Novel CT method aids pulmonary nodule detection

By Kate Madden Yee, AuntMinnieEurope.com staff writer

May 6, 2020 -- Increasing the matrix size for high-resolution chest CT can boost image quality for evaluating pulmonary nodules without leading to a substantial rise in the number of images to interpret, according to a study published on 29 April in the European Journal of Radiology.

Ultrahigh-resolution CT (UHRCT) can burden the radiology department's workflow because it produces more images that must be interpreted; this new study's findings suggest that there's a way to more easily incorporate the technology into a department's workflow, wrote a team led by Dr. Mitsuko Tsubamoto of Osaka University Graduate School of Medicine.

"[Our study] suggests that ultrahigh-resolution CT can be used to improve image quality without increasing the amount of data," the group wrote.

UHRCT's advantages include better evaluation of in-stent stenosis, pulmonary disease, and temporal bones. It features a smaller detector and x-ray tube than conventional CT scanners; matrix sizes include 512 x 512, 1024 x 1024, and 2048 x 2048.

"Ultrahigh-resolution CT has been reported to provide anatomical details with the twice the precision of conventional CT," the group noted. "[Its use] could reflect a ground-breaking change in the clinical use of CT."

The team used a commercially available UHRCT scanner (Aquilion Precision, Canon Medical Systems) and investigated whether a protocol could be developed that would take advantage of the higher in-plane spatial resolution of the technology without unduly increasing data. To do this, the researchers compared two reconstruction protocols for 89 CT images visualizing lung nodules of more than 6 mm and less than 30 mm (both protocols used a 34.5-cm field of view):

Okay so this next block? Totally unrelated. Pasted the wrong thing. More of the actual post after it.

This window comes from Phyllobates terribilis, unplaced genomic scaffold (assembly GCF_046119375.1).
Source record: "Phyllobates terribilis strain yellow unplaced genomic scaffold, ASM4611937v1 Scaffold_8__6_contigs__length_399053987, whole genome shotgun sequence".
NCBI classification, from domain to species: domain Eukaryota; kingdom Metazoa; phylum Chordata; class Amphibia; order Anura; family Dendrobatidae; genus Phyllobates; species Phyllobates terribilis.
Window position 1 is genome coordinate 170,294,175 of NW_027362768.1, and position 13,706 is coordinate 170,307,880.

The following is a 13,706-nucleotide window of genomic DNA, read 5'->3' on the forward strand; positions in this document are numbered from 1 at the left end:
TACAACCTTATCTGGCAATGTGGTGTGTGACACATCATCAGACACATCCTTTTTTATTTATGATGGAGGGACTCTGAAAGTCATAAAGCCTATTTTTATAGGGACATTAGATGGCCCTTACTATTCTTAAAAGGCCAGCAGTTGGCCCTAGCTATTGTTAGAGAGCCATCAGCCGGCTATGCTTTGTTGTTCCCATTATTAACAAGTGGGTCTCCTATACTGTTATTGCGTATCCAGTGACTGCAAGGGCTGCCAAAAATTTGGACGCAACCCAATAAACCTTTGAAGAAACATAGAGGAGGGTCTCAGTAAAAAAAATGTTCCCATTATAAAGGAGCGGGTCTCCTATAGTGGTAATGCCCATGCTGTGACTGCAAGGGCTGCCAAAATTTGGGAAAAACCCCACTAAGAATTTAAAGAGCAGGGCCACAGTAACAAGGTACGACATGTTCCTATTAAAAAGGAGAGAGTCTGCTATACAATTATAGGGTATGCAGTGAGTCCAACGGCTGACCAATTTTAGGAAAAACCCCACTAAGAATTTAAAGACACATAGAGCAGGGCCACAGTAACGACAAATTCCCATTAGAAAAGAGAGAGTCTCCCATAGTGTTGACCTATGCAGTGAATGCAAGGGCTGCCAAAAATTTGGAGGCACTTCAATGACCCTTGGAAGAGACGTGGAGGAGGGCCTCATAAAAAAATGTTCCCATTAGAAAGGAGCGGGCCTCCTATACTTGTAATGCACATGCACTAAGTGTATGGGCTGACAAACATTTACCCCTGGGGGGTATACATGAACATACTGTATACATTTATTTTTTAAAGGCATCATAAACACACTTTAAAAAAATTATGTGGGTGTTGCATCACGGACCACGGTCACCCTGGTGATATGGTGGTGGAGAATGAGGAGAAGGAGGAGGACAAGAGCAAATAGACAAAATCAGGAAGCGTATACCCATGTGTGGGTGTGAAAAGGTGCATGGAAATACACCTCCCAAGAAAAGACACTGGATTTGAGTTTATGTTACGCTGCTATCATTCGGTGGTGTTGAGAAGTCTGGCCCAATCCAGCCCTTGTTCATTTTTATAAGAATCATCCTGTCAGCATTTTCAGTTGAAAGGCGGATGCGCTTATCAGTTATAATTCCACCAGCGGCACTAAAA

• 0.5-mm thickness, 512 x 512 matrix pixels, and
  • 2-mm thickness, 1024 x 1024 matrix pixels.

Three chest radiologists used a five-point scale (1 = far inferior, 2 = inferior, 3 = almost equal, 4 = superior, and 5 = far superior) to assess the images by protocol for certain nodule characteristics.

Tsubamoto and colleagues found that readers rated the higher matrix protocol better than the lower one for evaluating pulmonary nodules (p < 0.0001), although image noise was higher (p < 0.0001).

Ultrahigh-resolution CT protocol performance ratings for visualizing lung nodules
CT findings 0.5-mm thickness, 512 x 512 protocol 2-mm thickness, 1024 x 1024 protocol
Nodule margin 3 4.1
Lobulation 3 4.1
Pleural indentation 3 3.7
Spiculation 3 4
Linear margin 3 4.2
Ground glass opacities 3 4
Solid component 3 3.8
Air bronchograms 3 4.1
Vessels 3 4.1
Bronchioles 3 4
Image noise 3 2.9
Overall image quality 3 4.1

The increased noise may not be a deal-breaker, since adjusting for it could be easier than having to interpret more slices, according to the group.

"The use of a [2 mm] 1024 x 1024 protocol does not increase the amount of images and allows better assessment of pulmonary nodules, despite noise increase," the team concluded.


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